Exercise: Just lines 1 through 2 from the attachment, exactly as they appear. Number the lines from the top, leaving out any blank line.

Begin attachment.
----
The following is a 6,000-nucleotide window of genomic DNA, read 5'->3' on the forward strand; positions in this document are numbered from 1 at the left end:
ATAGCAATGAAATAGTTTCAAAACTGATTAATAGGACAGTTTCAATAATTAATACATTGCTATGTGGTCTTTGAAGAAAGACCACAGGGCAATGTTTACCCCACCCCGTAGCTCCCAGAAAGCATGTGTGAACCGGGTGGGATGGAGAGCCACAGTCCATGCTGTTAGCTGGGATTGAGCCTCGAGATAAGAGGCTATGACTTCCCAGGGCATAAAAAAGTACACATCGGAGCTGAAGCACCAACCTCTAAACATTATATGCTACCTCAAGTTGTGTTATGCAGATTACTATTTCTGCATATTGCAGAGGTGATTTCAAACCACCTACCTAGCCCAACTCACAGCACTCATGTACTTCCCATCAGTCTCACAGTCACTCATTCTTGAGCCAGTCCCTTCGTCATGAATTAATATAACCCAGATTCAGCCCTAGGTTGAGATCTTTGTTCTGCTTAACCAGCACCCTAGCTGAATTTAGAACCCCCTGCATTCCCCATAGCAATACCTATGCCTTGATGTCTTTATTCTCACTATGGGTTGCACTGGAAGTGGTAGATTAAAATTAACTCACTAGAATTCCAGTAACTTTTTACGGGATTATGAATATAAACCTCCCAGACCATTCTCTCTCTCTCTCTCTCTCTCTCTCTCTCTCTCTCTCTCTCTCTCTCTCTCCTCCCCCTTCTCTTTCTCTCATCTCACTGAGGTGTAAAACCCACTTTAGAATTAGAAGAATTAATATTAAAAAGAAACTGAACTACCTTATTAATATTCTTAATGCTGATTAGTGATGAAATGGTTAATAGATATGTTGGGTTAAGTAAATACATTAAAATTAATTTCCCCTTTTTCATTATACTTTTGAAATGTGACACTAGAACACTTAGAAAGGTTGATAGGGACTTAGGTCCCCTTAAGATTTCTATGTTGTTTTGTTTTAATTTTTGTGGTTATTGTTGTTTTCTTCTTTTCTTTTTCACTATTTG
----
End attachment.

The following is a 6,000-nucleotide window of genomic DNA, read 5'->3' on the forward strand; positions in this document are numbered from 1 at the left end:
ATAGCAATGAAATAGTTTCAAAACTGATTAATAGGACAGTTTCAATAATTAATACATTGCTATGTGGTCTTTGAAGAAAGACCACAGGGCAATGTTTACCCCACCCCGTAGCTCCCAGAAAGCATGTGTGAACCGGGTGGGATGGAGAGCCACAGTCCATGCTGTTAGCTGGGATTGAGCCTCGAGATAAGAGGCTATGACTTCCCAGGGCATAAAAAAGTACACATCGGAGCTGAAGCACCAACCTCTAAACATTATATGCTACCTCAAGTTGTGTTATGCAGATTACTATTTCTGCATATTGCAGAGGTGATTTCAAACCACCTACCTAGCCCAACTCACAGCACTCATGTACTTCCCATCAGTCTCACAGTCACTCATTCTTGAGCCAGTCCCTTCGTCATGAATTAATATAACCCAGATTCAGCCCTAGGTTGAGATCTTTGTTCTGCTTAACCAGCACCCTAGCTGAATTTAGAACCCCCTGCATTCCCCATAGCAATACCTATGCCTTGATGTCTTTATTCTCACTATGGGTTGCACTGGAAGTGGTAGATTAAAATTAACTCACTAGAATTCCAGTAACTTTTTACGGGATTATGAATATAAACCTCCCAGACCATTCTCTCTCTCTCTCTCTCTCTCTCTCTCTCTCTCTCTCTCTCTCTCTCTCTCCTCCCCCTTCTCTTTCTCTCATCTCACTGAGGTGTAAAACCCACTTTAGAATTAGAAGAATTAATATTAAAAAGAAACTGAACTACCTTATTAATATTCTTAATGCTGATTAGTGATGAAATGGTTAATAGATATGTTGGGTTAAGTAAATACATTAAAATTAATTTCCCCTTTTTCATTATACTTTTGAAATGTGACACTAGAACACTTAGAAAGGTTGATAGGGACTTAGGTCCCCTTAAGATTTCTATGTTGTTTTGTTTTAATTTTTGTGGTTATTGTTGTTTTCTTCTTTTCTTTTTCACTATTTG